Google have to improve their structured data reporting
30th December, 2019
I’ve talked previously about how the adoption of structured data – specifically schema.org markup – is strategically important to Google. That’s why they’re investing so much in supporting new formats, and why they’re continuing to add new reports to their Google Search Console product.
But the way in which those reports summarise and visualise the use of structured data on your website is problematic. Their reports are increasingly confusing, misleading, and are going to become worse over time as they extend their reporting to cover new features.
Their reports are confusing
Many webmasters will have issues like the one outlined in the image below. Here, the “Sitelinks searchbox” report in Google Search Console (which identifies the presence of structured data describing an internal site search feature) says that the yoast.com website features over two thousand internal search elements.
Yoast.com obviously doesn’t have thousands of internal search tools, but we do describe the internal search feature of our site in the structured data of every page on our site. That’s because each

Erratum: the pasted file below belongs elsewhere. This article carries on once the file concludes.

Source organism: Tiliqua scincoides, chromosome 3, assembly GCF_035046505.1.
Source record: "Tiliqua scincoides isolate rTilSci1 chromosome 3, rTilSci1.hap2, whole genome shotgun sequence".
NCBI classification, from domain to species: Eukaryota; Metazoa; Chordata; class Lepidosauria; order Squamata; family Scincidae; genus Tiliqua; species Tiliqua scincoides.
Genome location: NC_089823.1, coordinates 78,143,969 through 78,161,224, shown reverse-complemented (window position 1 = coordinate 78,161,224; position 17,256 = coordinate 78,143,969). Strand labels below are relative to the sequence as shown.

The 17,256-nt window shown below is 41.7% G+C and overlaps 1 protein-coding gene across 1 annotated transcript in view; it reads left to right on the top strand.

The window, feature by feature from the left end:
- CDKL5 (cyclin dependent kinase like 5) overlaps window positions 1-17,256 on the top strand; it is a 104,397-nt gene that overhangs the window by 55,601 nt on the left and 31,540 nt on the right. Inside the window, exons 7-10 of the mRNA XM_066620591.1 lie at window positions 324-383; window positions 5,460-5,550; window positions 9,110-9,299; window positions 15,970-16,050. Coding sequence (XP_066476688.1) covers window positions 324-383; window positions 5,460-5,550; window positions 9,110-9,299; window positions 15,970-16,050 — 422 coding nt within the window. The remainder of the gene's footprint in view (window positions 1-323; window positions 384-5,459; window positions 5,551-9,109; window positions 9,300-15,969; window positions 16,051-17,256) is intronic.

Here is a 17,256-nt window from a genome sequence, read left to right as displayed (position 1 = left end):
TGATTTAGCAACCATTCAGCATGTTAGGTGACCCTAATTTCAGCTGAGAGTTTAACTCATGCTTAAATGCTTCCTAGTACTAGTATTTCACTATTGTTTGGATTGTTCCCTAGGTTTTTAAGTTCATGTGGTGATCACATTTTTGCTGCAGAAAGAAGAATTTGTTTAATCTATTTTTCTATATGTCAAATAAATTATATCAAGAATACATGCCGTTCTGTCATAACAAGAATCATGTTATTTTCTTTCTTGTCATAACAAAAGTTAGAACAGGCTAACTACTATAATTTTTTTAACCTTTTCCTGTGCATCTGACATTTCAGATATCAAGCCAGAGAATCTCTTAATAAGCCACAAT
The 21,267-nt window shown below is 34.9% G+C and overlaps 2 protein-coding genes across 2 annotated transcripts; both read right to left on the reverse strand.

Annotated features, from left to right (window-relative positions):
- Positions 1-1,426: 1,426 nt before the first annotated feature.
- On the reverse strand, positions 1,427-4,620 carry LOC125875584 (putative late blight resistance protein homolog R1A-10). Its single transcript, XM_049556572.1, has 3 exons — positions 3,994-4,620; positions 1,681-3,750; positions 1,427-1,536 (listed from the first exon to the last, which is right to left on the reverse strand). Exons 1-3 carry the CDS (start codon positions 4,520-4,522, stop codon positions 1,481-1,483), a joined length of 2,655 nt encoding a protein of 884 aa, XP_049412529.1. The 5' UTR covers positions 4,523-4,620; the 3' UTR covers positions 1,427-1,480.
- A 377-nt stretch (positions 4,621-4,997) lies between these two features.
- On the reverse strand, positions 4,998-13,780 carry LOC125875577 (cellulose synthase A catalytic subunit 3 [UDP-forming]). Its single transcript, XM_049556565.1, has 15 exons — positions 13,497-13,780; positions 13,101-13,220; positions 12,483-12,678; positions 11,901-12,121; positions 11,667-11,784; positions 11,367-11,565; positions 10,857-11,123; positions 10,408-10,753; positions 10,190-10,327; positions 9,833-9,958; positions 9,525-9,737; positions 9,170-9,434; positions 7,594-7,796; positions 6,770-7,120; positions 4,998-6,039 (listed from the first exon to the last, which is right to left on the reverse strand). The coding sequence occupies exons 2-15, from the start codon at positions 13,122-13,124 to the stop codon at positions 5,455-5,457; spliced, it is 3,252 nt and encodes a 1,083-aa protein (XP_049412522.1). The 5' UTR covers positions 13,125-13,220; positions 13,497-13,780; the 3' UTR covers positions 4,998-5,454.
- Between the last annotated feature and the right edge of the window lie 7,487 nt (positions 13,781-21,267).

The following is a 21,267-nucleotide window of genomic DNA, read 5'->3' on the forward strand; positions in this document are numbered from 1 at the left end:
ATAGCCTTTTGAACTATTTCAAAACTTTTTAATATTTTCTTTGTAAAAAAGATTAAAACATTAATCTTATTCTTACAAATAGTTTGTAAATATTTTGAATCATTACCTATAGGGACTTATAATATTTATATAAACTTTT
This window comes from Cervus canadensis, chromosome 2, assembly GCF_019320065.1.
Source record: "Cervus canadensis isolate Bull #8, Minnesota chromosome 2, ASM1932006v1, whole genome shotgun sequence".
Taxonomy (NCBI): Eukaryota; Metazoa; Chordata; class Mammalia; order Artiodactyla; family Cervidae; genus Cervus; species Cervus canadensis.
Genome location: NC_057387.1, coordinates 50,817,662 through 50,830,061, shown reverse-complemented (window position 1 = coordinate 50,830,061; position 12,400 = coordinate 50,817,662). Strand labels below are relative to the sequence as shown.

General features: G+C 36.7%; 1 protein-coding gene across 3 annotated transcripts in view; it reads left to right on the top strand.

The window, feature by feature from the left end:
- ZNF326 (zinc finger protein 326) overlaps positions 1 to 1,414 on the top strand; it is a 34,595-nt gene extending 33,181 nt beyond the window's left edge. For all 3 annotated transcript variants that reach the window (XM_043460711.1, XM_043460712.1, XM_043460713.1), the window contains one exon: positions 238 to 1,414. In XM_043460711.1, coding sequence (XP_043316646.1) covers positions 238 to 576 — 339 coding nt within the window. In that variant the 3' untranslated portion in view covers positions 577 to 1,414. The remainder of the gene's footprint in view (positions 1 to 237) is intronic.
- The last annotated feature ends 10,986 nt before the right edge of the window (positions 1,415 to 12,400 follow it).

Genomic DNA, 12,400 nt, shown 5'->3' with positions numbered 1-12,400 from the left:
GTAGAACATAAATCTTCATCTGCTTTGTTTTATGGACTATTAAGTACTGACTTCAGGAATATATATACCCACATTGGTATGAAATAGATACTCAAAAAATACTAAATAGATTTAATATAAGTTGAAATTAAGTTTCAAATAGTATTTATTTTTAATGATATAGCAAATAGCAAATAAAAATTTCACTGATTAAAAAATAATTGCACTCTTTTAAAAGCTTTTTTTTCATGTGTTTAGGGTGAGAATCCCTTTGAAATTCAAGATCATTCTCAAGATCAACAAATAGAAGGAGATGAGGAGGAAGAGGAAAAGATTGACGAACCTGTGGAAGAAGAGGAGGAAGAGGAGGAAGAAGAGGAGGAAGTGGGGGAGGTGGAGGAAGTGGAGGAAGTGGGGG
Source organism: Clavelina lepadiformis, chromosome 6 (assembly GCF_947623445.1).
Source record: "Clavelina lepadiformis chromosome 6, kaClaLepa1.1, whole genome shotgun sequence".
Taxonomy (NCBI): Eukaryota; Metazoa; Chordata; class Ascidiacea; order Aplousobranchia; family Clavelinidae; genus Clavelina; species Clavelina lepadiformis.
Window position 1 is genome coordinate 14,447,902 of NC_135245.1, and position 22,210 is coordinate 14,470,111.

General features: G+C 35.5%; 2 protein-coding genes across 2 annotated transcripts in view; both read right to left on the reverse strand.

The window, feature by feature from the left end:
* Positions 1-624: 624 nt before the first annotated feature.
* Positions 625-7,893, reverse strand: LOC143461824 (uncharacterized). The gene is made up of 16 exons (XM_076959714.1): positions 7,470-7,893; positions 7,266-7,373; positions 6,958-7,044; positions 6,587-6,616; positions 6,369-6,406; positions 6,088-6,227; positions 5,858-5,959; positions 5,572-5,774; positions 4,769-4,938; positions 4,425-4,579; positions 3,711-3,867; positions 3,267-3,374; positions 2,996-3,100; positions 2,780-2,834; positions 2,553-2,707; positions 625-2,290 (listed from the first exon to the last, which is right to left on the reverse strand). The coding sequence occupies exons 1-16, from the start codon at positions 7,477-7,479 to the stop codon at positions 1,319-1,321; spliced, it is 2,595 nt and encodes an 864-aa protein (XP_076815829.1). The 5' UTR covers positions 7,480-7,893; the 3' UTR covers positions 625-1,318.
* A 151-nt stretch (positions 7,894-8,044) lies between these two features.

WebPage element we’re describing on each page is part of a
WebSite, and that
WebSite has a
SearchAction property. We’re not saying “This page has an internal search feature”, we’re saying “This
WebPage is part of a
WebSite, which has a search feature”.
That looks something like the image below, which is taken from the source code of one of our articles about meta descriptions.
Despite looking like a ‘good’ report, these green bar charts are completely meaningless. In fact, this is just one example of many, where the reports simply don’t make sense. The
SearchAction markup is a property of the
WebSite, not the
WebPage, so reporting on it based on the number of pages it’s found on simply doesn’t make sense. Having more pages with this markup is neither ‘good’ nor ‘bad’, and arguably isn’t relevant or useful information.